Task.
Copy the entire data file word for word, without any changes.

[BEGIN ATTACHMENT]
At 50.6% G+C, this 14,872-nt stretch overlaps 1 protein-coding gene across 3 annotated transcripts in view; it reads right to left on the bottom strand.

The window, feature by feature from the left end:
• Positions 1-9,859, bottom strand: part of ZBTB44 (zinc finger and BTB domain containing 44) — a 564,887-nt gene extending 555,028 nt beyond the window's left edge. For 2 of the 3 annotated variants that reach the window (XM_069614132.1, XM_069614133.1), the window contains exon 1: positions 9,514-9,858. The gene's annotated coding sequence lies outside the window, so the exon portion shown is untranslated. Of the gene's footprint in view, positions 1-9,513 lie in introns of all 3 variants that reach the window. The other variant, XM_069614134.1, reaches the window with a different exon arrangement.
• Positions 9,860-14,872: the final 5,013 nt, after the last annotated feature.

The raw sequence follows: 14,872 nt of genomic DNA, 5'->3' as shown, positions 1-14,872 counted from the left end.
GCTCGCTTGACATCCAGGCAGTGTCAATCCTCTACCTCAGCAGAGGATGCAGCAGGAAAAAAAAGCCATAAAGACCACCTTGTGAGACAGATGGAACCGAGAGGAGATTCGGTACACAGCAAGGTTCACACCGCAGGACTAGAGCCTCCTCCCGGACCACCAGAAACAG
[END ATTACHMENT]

At 50.6% G+C, this 14,872-nt stretch overlaps 1 protein-coding gene across 3 annotated transcripts in view; it reads right to left on the bottom strand.

The window, feature by feature from the left end:
• Positions 1-9,859, bottom strand: part of ZBTB44 (zinc finger and BTB domain containing 44) — a 564,887-nt gene extending 555,028 nt beyond the window's left edge. For 2 of the 3 annotated variants that reach the window (XM_069614132.1, XM_069614133.1), the window contains exon 1: positions 9,514-9,858. The gene's annotated coding sequence lies outside the window, so the exon portion shown is untranslated. Of the gene's footprint in view, positions 1-9,513 lie in introns of all 3 variants that reach the window. The other variant, XM_069614134.1, reaches the window with a different exon arrangement.
• Positions 9,860-14,872: the final 5,013 nt, after the last annotated feature.

The raw sequence follows: 14,872 nt of genomic DNA, 5'->3' as shown, positions 1-14,872 counted from the left end.
GCTCGCTTGACATCCAGGCAGTGTCAATCCTCTACCTCAGCAGAGGATGCAGCAGGAAAAAAAAGCCATAAAGACCACCTTGTGAGACAGATGGAACCGAGAGGAGATTCGGTACACAGCAAGGTTCACACCGCAGGACTAGAGCCTCCTCCCGGACCACCAGAAACAG